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Bad Breath? Mouthrinses Work, But Some Cause Temporary Staining

Date:
October 9, 2008
Source:
Wiley-Blackwell
Summary:
Over-the-counter mouthrinses really do put a stop to bad breath. The first systematic review on the effectiveness of mouthrinses shows that they play an important role in reducing levels of bacteria and chemicals that cause mouth odours. Pick which one you use though, because some can temporarily stain your tongue and teeth, warns a new review.

Over-the-counter mouthrinses really do put a stop to bad breath. The first systematic review on the effectiveness of mouthrinses shows that they play an important role in reducing levels of bacteria and chemicals that cause mouth odours. Pick which one you use though, because some can temporarily stain your tongue and teeth, warns this new review from The Cochrane Library.

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Bad breath is a very common complaint affecting around half the population in developed countries. The smell is generated by bacteria that accumulate on the tongue and produce sulphur compounds including hydrogen sulphide. This is the same compound that makes rotten eggs smell bad. To combat this, mouth rinses are classified in two categories, those that kill the bacteria producing the sulphur compounds and those that neutralise or mask the odour of these compounds. Antibacterial mouthrinses are widely used to treat bad breath, despite some uncertainty about their effectiveness.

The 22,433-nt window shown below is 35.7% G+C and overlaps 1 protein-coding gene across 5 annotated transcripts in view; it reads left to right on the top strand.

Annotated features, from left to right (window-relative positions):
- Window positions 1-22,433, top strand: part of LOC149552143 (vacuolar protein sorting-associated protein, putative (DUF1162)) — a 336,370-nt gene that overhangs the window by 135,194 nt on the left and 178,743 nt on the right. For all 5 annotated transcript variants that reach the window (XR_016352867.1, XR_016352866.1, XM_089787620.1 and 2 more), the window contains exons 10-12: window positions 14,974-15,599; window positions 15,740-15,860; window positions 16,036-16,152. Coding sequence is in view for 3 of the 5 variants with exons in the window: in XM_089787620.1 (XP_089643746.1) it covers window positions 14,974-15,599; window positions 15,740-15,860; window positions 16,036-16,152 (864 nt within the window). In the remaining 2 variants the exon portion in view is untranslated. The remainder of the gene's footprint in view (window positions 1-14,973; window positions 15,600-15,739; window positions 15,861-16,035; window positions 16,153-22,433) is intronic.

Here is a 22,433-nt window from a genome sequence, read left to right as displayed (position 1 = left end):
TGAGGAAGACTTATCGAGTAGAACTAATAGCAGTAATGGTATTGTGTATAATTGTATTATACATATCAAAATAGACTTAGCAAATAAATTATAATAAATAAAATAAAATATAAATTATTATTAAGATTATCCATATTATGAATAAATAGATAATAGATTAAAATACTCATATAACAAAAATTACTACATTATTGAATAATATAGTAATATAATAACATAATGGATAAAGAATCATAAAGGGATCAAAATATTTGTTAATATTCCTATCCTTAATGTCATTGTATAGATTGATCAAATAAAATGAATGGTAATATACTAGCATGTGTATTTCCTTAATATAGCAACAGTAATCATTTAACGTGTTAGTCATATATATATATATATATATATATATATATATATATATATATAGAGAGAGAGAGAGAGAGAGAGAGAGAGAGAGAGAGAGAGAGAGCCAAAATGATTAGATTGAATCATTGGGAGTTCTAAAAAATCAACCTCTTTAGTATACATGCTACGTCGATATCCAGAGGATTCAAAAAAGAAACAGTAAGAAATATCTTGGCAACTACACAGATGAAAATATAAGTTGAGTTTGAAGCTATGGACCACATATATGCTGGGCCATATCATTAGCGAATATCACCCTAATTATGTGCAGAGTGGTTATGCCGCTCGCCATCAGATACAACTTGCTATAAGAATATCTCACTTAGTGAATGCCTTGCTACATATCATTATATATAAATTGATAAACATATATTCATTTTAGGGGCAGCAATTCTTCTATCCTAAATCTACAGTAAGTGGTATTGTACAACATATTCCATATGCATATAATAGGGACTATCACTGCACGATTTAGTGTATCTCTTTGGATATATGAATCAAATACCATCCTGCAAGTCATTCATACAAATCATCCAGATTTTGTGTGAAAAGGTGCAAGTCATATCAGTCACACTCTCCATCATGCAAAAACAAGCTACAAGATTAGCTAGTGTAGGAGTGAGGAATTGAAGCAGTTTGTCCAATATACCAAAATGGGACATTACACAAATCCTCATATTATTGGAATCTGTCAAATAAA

"We found that antibacterial mouthrinses, as well as those containing chemicals that neutralise odours, are actually very good at controlling bad breath,' says lead researcher, Zbys Fedorowicz, who works at the Ministry of Health in Bahrain.

Although the different mouthrinses had similar effects on odours, the researchers point out that products containing chlorhexidine resulted in noticeable but temporary staining of the tongue and teeth, and also can temporarily alter taste sensations.

The review, carried out by a team of Cochrane Researchers, included the results of five separate trials involving 293 participants. The team found that mouthrinses employing antibacterial agents such as chlorhexidine and cetylpyridinium were significantly more effective than placebos in reducing mouth odours, as judged by human noses. Mouthrinses containing chlorine dioxide and zinc were more effective in neutralising odour compounds.

Researchers also noted that more studies are needed to compare the effectiveness of different mouthrinses in treating bad breath. And they say that despite the growing trend for electronic assessment of mouth odours, the human nose should remain the gold standard.

"There's no substitute for a human nose when it comes to sniffing out bad breath," says Fedorowicz.


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The above story is based on materials provided by Wiley-Blackwell. Note: Materials may be edited for content and length.


Cite This Page:

Wiley-Blackwell. "Bad Breath? Mouthrinses Work, But Some Cause Temporary Staining." ScienceDaily. ScienceDaily, 9 October 2008. <www.sciencedaily.com/releases/2008/10/081007192431.htm>.
Wiley-Blackwell. (2008, October 9). Bad Breath? Mouthrinses Work, But Some Cause Temporary Staining. ScienceDaily. Retrieved November 22, 2014 from www.sciencedaily.com/releases/2008/10/081007192431.htm
Wiley-Blackwell. "Bad Breath? Mouthrinses Work, But Some Cause Temporary Staining." ScienceDaily. www.sciencedaily.com/releases/2008/10/081007192431.htm (accessed November 22, 2014).

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